The earlier and more efficiently that responders can reach and manage the spill before the oil spreads and transforms as a result of weathering, the better the ability to protect the environment and human health. The primary goal is always to best protect vulnerable resources and remediate any oil pollution damage.

Many factors contribute to the decision-making process when determining how best to respond. For example, physical conditions such as wind, waves, currents, tides, landscape structure, temperature, and the presence of ice or suspended particles in the water will influence the movement and distribution of the oil within the environment. Such factors change how the oil behaves, where it goes and the resources affected, and influences what response options are possible and appropriate.

When a spill occurs, decisions often must be made with great urgency about the actions that should be taken to control the spread and recovery of spilled oil, and in the protection of sensitive and valuable resources. Emergency responders, such as the response organizations acting on behalf of the polluter, government officials, industry experts, local communities and Indigenous knowledge keepers, start by compiling the information known about the nature of the specific spill and the resources that may be affected. They analyze the potential advantages, disadvantages and trade-offs of available response measures, their ability to protect resources and risk mitigation strategies, and then decide on the appropriate response strategy. This analysis process is based on the best available information, such as the type of oil spilled, weather conditions, environmental sensitivities, and potential socio-economic, cultural, and community impacts. It is also iterative, incorporating new information and knowledge as it becomes available, as well as adapting to the changing conditions of the spill.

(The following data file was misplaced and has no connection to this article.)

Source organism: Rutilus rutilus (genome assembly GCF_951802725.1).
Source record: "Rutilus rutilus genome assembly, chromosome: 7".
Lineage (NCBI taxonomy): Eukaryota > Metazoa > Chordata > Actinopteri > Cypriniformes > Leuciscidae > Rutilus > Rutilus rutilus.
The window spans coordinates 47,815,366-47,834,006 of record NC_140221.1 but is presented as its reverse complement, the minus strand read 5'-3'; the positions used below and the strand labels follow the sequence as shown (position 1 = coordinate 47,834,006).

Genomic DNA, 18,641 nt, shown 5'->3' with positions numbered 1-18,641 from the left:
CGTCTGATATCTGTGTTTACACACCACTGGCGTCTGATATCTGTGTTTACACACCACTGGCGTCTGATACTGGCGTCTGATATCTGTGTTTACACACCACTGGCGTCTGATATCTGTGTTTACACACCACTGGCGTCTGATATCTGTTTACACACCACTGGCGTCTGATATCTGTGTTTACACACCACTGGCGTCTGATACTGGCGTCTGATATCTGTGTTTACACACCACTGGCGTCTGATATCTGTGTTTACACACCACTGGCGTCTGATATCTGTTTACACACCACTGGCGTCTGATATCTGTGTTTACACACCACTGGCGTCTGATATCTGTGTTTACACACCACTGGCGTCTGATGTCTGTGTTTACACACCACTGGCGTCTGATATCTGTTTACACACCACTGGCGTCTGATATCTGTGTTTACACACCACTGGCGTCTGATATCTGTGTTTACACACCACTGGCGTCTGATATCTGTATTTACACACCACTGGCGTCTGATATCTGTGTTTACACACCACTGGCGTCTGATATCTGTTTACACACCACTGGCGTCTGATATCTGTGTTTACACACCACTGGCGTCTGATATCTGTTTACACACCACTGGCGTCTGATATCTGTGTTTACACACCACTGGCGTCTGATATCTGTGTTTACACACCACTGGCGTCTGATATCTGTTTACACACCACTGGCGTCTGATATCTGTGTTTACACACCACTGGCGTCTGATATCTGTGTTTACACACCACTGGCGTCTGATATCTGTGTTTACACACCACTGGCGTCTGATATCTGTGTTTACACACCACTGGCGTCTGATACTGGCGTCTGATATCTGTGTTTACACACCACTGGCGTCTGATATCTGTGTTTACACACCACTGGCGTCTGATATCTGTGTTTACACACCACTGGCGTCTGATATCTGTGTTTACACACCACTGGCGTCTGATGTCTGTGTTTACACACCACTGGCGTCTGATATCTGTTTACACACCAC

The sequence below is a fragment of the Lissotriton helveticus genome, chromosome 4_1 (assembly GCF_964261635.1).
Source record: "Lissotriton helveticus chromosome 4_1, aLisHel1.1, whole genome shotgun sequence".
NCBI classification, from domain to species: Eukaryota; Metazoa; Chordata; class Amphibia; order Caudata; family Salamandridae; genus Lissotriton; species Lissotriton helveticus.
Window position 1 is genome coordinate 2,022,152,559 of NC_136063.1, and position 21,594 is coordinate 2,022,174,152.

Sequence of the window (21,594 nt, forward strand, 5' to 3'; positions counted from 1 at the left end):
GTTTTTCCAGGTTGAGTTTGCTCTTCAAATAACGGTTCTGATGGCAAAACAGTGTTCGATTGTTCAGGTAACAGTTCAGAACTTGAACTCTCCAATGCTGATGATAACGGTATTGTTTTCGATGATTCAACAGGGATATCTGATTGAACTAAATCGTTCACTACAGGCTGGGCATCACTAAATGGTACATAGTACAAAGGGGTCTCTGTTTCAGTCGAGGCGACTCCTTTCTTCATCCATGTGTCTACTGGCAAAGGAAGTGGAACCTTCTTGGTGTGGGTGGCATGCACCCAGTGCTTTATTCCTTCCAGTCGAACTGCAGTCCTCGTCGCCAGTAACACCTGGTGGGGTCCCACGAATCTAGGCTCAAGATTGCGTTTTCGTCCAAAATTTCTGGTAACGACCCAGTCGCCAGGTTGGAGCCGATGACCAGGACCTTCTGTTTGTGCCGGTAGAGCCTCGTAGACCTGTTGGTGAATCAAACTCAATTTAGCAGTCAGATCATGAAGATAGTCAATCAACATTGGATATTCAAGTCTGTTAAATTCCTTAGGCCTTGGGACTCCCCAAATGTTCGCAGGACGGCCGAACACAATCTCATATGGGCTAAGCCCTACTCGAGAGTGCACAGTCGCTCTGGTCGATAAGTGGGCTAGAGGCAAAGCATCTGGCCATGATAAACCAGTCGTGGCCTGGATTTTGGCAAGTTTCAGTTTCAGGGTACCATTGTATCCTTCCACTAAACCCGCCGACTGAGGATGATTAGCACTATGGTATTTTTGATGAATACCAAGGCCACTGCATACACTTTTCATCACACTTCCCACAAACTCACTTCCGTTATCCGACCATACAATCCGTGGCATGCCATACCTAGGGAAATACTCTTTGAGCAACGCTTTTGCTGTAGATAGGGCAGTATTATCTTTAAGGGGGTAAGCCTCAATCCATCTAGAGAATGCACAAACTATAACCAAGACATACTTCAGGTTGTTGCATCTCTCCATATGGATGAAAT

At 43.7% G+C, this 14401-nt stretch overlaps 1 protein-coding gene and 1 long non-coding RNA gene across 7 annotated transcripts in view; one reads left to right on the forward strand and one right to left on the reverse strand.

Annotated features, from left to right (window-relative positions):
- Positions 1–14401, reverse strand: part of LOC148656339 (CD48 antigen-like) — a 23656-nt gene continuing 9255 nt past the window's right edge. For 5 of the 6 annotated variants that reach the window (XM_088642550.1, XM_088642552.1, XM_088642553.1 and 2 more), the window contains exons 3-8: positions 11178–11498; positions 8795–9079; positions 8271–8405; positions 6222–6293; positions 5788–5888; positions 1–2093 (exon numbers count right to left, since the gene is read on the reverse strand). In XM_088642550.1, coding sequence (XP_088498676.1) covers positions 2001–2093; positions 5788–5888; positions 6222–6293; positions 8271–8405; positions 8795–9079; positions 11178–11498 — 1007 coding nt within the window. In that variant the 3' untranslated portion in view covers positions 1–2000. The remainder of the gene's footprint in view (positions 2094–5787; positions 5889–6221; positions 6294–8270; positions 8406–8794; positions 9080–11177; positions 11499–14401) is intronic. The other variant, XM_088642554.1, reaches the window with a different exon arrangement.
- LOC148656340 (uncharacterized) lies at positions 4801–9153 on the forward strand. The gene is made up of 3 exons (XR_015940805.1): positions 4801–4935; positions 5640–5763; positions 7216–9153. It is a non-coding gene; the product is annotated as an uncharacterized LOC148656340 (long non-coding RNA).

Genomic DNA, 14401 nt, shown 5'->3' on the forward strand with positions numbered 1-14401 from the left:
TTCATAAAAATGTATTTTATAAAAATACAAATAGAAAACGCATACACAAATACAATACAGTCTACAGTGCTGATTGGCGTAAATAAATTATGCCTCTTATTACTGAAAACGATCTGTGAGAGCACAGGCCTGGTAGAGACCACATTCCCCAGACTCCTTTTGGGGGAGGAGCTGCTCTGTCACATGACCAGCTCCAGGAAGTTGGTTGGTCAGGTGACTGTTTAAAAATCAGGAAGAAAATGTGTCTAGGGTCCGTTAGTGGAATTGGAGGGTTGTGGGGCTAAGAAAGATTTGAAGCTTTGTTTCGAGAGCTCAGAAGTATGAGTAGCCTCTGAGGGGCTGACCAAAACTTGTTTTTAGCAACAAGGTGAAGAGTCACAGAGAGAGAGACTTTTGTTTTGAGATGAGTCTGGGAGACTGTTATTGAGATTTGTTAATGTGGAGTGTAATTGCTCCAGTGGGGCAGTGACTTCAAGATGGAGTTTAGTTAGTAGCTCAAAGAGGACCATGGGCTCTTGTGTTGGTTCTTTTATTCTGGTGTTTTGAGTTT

Current Response Tools

Current oil spill response equipment typically used in Canada includes:

  • Booms: floating, physical barriers that capture and contain oil so that it can be recovered from on-water or land-based spills. Booms are also used to protect sensitive areas from an oil spill.
  • Skimmers and vacuum trucks: devices that remove oil from the water's surface or from on land using vacuum suction or mechanical equipment to collect and remove of the oil.